Hilary Mantel’s Bring Up the Bodies won the 2012 UK Man Booker Prize for fiction. It’s the sequel to the author’s Wolf Hall, which won the same prize in 2009, making Mantel the first female writer ever to win it twice.
It continues the story of Thomas Cromwell, Henry VIII’s right-hand man and general enforcer. The subject this time is the downfall of Henry’s second wife, Anne Boleyn, condemned for adultery after she had failed to provide the king with a male heir.
The novel begins with the king’s progress through rural southern England in the summer of 1535, hunting with hawks by day and sleeping in a series of noble houses at night. While staying at Wolf Hall itself, seat of the Seymour family, Henry begins to flirt with the notably plain and unambitious Jane Seymour. With the idea of making her his third wife now lodged in his head, the removal of Anne Boleyn moves to the forefront of state policy. Thomas Cromwell’s job is to make sure this comes about.
First, however, there is the question of Henry’s first wife, Katherine of Aragon, now living under house arrest in the east of England. After being married to the king for over 20 years and producing a daughter, Mary, but no son, she is now ailing fast, and dies during the time covered by the novel. Anne Boleyn also had a daughter, Elizabeth, and both these young girls are destined to rule England in their own right in the future, following the rein of Edward, Henry’s son by Jane Seymour.
Mantel’s method is to follow affairs largely as Cromwell sees them. She uses a form of stream-of-consciousness (following the unspoken thoughts and impressions of a character), interspersed with acute observations and incisive remarks. The result is a text that’s vivid without being judgmental, that is crammed with the sights and smells of Tudor England but is skeptical, at least on the surface, about motives and moral responsibility in general.
The traditional view of Thomas Cromwell (indirectly related to Oliver Cromwell via his, Thomas’s, sister) has been routinely hostile. This was the man who organized the dissolution of the monasteries and the dispersal of their lands and wealth to the king’s friends, and who set in train various acts of brutal statecraft that Henry himself preferred not to contemplate too closely. Mantel, however, by and large leaves his character open, asking us, as it were, to judge him by his acts. It’s an interesting procedure. When at home he appears kindly and congenial, but when we listen to him trapping the courtiers who are to be accused of being Anne Boleyn’s lovers the blood runs cold.
The novel ends with Anne’s execution. Henry had brought in a special executioner from France and he slices her head off with a long sword as she kneels in an upright position on the scaffold. His plan, he explained beforehand, was to surprise her, so that she didn’t realize who her executioner was to be until it was too late.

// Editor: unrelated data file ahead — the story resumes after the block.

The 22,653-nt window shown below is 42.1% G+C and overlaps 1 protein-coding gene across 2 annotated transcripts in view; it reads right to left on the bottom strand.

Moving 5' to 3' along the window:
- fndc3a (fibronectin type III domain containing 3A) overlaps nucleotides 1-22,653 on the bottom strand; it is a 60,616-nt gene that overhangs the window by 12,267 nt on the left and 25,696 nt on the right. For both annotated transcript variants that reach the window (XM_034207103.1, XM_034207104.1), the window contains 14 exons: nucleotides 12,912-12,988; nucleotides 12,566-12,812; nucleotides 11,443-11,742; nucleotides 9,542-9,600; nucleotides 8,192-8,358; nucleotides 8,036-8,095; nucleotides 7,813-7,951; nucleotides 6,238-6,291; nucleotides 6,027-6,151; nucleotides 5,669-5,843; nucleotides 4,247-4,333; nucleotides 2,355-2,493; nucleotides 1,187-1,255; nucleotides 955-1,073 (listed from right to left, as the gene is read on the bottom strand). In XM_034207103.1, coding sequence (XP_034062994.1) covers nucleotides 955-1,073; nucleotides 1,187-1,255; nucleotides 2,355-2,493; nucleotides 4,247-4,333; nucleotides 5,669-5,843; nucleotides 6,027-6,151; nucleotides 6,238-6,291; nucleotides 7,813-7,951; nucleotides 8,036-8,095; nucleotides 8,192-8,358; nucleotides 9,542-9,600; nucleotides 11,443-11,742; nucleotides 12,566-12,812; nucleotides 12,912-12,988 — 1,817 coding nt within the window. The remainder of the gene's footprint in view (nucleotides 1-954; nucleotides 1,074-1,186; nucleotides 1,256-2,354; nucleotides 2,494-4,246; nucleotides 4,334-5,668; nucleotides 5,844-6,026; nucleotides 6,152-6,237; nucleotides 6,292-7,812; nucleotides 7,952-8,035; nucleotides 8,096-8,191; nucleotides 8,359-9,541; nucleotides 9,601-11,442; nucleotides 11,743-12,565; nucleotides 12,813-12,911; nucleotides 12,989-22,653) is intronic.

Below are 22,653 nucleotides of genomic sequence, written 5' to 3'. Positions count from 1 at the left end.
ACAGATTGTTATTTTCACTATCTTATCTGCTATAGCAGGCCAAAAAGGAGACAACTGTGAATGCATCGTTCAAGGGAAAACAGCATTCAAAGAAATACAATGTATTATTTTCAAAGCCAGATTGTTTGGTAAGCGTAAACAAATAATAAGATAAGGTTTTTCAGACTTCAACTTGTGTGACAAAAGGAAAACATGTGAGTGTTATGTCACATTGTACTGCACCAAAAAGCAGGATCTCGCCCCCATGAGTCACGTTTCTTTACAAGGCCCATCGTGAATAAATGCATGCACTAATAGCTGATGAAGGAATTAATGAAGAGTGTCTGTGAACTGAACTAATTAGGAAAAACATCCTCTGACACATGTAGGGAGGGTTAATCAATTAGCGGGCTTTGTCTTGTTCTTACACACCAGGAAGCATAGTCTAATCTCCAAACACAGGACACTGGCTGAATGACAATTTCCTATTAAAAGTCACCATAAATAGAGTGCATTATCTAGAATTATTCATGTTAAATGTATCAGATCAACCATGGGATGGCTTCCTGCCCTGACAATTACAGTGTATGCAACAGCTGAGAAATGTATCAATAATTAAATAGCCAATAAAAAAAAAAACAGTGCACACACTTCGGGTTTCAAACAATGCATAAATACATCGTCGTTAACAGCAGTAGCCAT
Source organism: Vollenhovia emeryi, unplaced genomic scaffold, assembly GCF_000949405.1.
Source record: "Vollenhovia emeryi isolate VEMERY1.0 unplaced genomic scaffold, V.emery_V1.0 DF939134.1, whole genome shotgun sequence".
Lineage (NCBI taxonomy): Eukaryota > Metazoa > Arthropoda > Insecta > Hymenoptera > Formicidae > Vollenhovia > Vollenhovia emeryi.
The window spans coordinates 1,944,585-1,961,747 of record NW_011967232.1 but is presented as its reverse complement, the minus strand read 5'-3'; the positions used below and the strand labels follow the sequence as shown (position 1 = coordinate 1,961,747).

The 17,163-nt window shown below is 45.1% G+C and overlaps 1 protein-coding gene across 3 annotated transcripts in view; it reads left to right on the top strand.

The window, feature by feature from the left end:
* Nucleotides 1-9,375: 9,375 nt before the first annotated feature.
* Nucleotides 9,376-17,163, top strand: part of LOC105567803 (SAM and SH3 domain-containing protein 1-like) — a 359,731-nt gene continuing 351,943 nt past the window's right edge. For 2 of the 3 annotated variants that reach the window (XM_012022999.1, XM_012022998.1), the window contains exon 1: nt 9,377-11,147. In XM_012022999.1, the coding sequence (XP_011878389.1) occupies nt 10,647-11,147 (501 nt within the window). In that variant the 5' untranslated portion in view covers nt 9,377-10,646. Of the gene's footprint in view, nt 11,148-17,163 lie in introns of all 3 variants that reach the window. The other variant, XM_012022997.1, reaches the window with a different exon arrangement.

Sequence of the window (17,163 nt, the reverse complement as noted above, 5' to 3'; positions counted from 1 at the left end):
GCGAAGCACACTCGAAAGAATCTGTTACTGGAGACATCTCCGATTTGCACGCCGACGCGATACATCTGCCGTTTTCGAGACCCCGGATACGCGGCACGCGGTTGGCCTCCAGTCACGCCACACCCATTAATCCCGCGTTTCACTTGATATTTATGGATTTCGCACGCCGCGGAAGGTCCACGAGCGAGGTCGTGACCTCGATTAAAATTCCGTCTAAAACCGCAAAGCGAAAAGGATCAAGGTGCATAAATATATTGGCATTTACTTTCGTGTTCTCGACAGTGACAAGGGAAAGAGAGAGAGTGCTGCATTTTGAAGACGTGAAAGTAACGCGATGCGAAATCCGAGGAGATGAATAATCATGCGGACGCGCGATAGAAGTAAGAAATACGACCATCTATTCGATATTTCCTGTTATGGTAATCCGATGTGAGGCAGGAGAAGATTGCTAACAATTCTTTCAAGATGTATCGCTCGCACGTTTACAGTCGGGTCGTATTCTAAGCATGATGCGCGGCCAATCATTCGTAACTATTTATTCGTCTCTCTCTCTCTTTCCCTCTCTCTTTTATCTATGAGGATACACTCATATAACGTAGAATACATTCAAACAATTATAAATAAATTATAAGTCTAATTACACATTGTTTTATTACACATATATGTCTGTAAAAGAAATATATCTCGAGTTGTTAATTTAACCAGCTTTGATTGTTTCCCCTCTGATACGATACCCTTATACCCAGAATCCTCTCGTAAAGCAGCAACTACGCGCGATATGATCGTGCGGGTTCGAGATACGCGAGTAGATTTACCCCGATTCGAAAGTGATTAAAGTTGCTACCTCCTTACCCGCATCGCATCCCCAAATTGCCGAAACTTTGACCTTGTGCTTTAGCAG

Five male courtiers have earlier been beheaded on suspicion of having been Anne’s lovers. This takes place in more conventional fashion, with the fifth nearly slipping over in the mass of blood from the execution of the previous four on the stones of the Tower of England. Mantel has commented in an interview that we know nothing for certain about Anne’s guilt or otherwise; she may have had 100 extra-marital lovers, as some maintained at the time, or possibly none at all.
Mantel’s research has obviously been very extensive. Food, drink, Christmas decorations, clothes, letter-writing and a whole lot more are all introduced into the text in considerable detail, while at the same time the characters’ feelings are presented cogently and credibly. People in 16th century England were no more insensitive to beheadings than we would be today, and Mantel makes sure we realize the fact.
Henry’s character is largely kept in the background. He was the man you might, if you were Cromwell, find yourself sitting next to at dinner, observing the gravy dribbling down his beard even as he takes a catnap after the main course. But even so his word was law, and the penalty for unsheathing a weapon in the royal presence was, according to Mantel, the amputation of the offending hand. In these circumstances, the apparent facts that this physically massive man had a high voice and, reputedly, a small penis were generally left unremarked on.
It’s easy to see how post-structuralists and the like would view Mantel as a dangerously conservative figure. She makes comments such as women’s charms vanish with age, and that men enjoy sexual variety, without, as it were, batting an eyelid. Business, she also remarks, has always been accompanied by the payment of facilitating gifts. And there are few proletarian characters in evidence in the novel. But many, even most, creative writers adopt these or similar positions, and revolutionaries usually have more urgent things to do than devote their talents to the writing of fiction.
This is a gripping novel, though it’s interesting to note that, of the 47 writers who contributed to a recent round up of the most memorable books of the year in the UK’s Times Literary Supplement (TLS), none opted to include Bring Up the Bodies. The TLS editor, Peter Stothard, however, presumably judged it the best of the 145 novels he claims that, as chairman of the Man Booker committee, he had to read. Anyway, those with less time on their hands than Stothard could do a lot worse than read it, and anyone with a particular interest in Henry VIII and his court will no doubt have already rushed out to get their hands on a copy.
The historical Thomas Cromwell was himself beheaded four years after this novel ends. Mantel is currently working on a third and final volume in the series, apparently to be called “The Mirror and the Light.”